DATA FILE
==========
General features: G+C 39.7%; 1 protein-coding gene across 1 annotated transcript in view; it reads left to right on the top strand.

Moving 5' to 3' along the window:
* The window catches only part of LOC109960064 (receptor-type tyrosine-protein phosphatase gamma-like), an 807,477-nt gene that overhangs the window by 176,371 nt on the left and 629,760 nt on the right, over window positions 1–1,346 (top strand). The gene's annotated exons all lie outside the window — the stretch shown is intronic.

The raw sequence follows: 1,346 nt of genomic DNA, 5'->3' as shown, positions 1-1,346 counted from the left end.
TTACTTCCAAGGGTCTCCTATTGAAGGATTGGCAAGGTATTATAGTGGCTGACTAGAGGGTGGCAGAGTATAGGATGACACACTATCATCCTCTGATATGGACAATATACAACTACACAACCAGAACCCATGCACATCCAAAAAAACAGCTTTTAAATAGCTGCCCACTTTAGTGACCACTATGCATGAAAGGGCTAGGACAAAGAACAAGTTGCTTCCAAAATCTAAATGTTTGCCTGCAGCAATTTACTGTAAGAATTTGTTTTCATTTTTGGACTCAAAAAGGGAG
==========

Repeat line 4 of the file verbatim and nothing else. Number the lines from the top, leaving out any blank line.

The raw sequence follows: 1,346 nt of genomic DNA, 5'->3' as shown, positions 1-1,346 counted from the left end.